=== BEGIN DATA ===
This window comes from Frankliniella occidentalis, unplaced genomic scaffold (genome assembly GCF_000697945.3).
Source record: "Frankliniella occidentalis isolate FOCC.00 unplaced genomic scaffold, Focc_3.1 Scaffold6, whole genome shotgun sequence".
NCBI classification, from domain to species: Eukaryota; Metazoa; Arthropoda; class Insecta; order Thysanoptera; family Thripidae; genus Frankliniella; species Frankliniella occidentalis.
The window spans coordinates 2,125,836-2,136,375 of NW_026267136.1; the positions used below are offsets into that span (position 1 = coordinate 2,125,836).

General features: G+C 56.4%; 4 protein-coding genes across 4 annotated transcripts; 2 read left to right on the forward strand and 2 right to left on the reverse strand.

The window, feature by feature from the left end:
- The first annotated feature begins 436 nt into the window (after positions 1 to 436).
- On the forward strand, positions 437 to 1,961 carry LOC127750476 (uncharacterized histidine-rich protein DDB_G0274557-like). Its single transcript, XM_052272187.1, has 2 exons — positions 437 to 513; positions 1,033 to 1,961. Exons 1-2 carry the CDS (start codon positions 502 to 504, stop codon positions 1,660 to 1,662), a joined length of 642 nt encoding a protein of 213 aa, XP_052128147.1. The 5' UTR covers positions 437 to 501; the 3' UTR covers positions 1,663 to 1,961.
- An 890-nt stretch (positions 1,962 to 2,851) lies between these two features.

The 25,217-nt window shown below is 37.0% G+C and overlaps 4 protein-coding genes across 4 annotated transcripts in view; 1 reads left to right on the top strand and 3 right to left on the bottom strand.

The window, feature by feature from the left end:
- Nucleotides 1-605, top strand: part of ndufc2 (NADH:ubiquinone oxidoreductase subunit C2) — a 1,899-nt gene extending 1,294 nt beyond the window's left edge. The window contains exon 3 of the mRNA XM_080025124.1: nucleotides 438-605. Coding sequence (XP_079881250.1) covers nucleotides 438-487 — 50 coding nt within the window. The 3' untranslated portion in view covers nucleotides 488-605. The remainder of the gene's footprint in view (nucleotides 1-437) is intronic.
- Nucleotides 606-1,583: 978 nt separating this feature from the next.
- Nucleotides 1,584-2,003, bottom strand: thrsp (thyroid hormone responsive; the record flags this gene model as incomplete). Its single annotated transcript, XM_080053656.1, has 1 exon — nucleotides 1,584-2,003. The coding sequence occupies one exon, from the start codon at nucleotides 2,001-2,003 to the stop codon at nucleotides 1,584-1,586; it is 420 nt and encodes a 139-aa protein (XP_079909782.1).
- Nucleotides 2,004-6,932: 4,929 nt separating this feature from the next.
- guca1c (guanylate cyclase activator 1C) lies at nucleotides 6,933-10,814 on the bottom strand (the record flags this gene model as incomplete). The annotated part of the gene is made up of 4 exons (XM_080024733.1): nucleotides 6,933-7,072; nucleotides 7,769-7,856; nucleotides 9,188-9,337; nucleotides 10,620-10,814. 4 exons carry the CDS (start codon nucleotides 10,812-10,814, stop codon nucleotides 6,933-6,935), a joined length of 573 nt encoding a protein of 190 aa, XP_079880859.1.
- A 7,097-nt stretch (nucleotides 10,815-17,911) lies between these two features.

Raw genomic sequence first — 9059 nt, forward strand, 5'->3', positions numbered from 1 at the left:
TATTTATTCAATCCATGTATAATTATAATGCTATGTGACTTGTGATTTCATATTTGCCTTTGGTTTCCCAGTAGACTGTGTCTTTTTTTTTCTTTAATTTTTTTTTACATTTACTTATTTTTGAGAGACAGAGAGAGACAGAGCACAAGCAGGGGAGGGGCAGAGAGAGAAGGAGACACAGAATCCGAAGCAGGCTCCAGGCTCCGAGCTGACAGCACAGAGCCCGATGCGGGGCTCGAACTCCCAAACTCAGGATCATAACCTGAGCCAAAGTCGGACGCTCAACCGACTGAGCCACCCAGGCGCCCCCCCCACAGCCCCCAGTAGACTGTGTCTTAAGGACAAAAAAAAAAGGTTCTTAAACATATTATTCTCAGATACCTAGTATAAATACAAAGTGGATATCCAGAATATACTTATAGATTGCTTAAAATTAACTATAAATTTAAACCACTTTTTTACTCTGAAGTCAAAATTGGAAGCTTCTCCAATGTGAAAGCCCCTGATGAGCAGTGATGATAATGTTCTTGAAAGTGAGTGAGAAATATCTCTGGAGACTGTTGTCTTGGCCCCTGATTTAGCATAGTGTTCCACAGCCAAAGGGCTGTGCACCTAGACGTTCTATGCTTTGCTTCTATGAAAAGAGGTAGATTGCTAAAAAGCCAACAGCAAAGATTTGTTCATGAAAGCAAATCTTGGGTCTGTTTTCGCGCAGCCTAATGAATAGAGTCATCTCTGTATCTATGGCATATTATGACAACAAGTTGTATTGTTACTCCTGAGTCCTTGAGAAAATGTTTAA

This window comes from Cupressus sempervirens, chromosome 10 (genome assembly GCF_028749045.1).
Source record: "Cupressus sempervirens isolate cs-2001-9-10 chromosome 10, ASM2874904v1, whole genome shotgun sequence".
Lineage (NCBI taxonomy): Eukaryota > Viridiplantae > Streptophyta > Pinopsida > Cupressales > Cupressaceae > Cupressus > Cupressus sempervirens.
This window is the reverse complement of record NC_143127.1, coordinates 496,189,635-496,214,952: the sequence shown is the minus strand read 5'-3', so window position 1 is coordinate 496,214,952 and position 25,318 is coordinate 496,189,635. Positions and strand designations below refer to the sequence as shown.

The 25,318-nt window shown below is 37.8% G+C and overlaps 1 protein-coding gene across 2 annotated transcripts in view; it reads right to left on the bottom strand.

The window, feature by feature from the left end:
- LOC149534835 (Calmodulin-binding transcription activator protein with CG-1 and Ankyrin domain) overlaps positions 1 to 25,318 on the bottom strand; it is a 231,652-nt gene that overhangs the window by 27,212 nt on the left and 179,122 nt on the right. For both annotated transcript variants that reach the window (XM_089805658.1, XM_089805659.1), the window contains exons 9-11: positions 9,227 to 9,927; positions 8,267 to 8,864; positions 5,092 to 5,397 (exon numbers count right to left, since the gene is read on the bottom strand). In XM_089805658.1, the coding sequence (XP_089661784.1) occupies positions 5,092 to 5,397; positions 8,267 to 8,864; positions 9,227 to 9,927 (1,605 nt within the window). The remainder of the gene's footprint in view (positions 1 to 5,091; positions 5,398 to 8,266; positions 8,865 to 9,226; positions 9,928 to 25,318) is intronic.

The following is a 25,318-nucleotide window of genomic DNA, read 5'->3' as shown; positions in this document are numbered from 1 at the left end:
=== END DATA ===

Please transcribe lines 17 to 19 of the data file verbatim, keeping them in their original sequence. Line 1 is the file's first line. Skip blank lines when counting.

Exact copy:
- A 7,097-nt stretch (nucleotides 10,815-17,911) lies between these two features.

Raw genomic sequence first — 9059 nt, forward strand, 5'->3', positions numbered from 1 at the left:
TATTTATTCAATCCATGTATAATTATAATGCTATGTGACTTGTGATTTCATATTTGCCTTTGGTTTCCCAGTAGACTGTGTCTTTTTTTTTCTTTAATTTTTTTTTACATTTACTTATTTTTGAGAGACAGAGAGAGACAGAGCACAAGCAGGGGAGGGGCAGAGAGAGAAGGAGACACAGAATCCGAAGCAGGCTCCAGGCTCCGAGCTGACAGCACAGAGCCCGATGCGGGGCTCGAACTCCCAAACTCAGGATCATAACCTGAGCCAAAGTCGGACGCTCAACCGACTGAGCCACCCAGGCGCCCCCCCCACAGCCCCCAGTAGACTGTGTCTTAAGGACAAAAAAAAAAGGTTCTTAAACATATTATTCTCAGATACCTAGTATAAATACAAAGTGGATATCCAGAATATACTTATAGATTGCTTAAAATTAACTATAAATTTAAACCACTTTTTTACTCTGAAGTCAAAATTGGAAGCTTCTCCAATGTGAAAGCCCCTGATGAGCAGTGATGATAATGTTCTTGAAAGTGAGTGAGAAATATCTCTGGAGACTGTTGTCTTGGCCCCTGATTTAGCATAGTGTTCCACAGCCAAAGGGCTGTGCACCTAGACGTTCTATGCTTTGCTTCTATGAAAAGAGGTAGATTGCTAAAAAGCCAACAGCAAAGATTTGTTCATGAAAGCAAATCTTGGGTCTGTTTTCGCGCAGCCTAATGAATAGAGTCATCTCTGTATCTATGGCATATTATGACAACAAGTTGTATTGTTACTCCTGAGTCCTTGAGAAAATGTTTAA